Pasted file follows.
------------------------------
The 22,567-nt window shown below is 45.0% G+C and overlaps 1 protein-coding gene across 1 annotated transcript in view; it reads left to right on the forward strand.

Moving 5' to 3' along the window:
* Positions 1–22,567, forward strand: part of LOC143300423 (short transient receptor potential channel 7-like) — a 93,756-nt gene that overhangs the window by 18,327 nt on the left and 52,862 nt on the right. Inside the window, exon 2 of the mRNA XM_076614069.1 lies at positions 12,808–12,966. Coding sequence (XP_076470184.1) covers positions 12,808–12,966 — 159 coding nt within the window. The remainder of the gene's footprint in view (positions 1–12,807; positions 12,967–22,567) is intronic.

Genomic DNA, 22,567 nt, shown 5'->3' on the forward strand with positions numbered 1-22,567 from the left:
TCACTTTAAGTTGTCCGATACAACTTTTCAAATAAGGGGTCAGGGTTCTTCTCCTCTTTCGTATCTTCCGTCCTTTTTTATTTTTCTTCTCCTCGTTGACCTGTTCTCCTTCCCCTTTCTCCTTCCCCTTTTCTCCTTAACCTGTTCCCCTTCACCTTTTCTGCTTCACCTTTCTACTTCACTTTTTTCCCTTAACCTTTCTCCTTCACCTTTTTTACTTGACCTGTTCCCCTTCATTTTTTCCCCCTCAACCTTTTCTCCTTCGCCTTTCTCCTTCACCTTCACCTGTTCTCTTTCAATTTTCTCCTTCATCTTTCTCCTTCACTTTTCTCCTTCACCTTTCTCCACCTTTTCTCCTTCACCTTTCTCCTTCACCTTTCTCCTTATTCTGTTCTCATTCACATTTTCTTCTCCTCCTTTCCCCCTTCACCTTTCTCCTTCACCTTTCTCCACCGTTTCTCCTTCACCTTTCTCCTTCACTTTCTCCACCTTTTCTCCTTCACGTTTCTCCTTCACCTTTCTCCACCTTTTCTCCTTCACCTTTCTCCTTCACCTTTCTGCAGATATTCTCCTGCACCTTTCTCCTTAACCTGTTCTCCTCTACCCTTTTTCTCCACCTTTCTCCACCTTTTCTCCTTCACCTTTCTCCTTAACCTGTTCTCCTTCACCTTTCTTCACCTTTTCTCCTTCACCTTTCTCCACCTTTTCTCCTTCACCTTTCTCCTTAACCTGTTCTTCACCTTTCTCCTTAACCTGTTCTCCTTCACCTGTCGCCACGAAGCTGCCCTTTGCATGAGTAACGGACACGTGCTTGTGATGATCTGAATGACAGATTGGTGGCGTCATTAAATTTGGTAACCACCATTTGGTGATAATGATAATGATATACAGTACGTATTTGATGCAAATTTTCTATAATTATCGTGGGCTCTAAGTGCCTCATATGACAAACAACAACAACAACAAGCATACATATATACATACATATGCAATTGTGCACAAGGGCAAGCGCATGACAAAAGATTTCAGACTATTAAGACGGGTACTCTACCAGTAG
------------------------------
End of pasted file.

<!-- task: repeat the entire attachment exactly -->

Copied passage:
The 22,567-nt window shown below is 45.0% G+C and overlaps 1 protein-coding gene across 1 annotated transcript in view; it reads left to right on the forward strand.

Moving 5' to 3' along the window:
* Positions 1–22,567, forward strand: part of LOC143300423 (short transient receptor potential channel 7-like) — a 93,756-nt gene that overhangs the window by 18,327 nt on the left and 52,862 nt on the right. Inside the window, exon 2 of the mRNA XM_076614069.1 lies at positions 12,808–12,966. Coding sequence (XP_076470184.1) covers positions 12,808–12,966 — 159 coding nt within the window. The remainder of the gene's footprint in view (positions 1–12,807; positions 12,967–22,567) is intronic.

Genomic DNA, 22,567 nt, shown 5'->3' on the forward strand with positions numbered 1-22,567 from the left:
TCACTTTAAGTTGTCCGATACAACTTTTCAAATAAGGGGTCAGGGTTCTTCTCCTCTTTCGTATCTTCCGTCCTTTTTTATTTTTCTTCTCCTCGTTGACCTGTTCTCCTTCCCCTTTCTCCTTCCCCTTTTCTCCTTAACCTGTTCCCCTTCACCTTTTCTGCTTCACCTTTCTACTTCACTTTTTTCCCTTAACCTTTCTCCTTCACCTTTTTTACTTGACCTGTTCCCCTTCATTTTTTCCCCCTCAACCTTTTCTCCTTCGCCTTTCTCCTTCACCTTCACCTGTTCTCTTTCAATTTTCTCCTTCATCTTTCTCCTTCACTTTTCTCCTTCACCTTTCTCCACCTTTTCTCCTTCACCTTTCTCCTTCACCTTTCTCCTTATTCTGTTCTCATTCACATTTTCTTCTCCTCCTTTCCCCCTTCACCTTTCTCCTTCACCTTTCTCCACCGTTTCTCCTTCACCTTTCTCCTTCACTTTCTCCACCTTTTCTCCTTCACGTTTCTCCTTCACCTTTCTCCACCTTTTCTCCTTCACCTTTCTCCTTCACCTTTCTGCAGATATTCTCCTGCACCTTTCTCCTTAACCTGTTCTCCTCTACCCTTTTTCTCCACCTTTCTCCACCTTTTCTCCTTCACCTTTCTCCTTAACCTGTTCTCCTTCACCTTTCTTCACCTTTTCTCCTTCACCTTTCTCCACCTTTTCTCCTTCACCTTTCTCCTTAACCTGTTCTTCACCTTTCTCCTTAACCTGTTCTCCTTCACCTGTCGCCACGAAGCTGCCCTTTGCATGAGTAACGGACACGTGCTTGTGATGATCTGAATGACAGATTGGTGGCGTCATTAAATTTGGTAACCACCATTTGGTGATAATGATAATGATATACAGTACGTATTTGATGCAAATTTTCTATAATTATCGTGGGCTCTAAGTGCCTCATATGACAAACAACAACAACAACAAGCATACATATATACATACATATGCAATTGTGCACAAGGGCAAGCGCATGACAAAAGATTTCAGACTATTAAGACGGGTACTCTACCAGTAG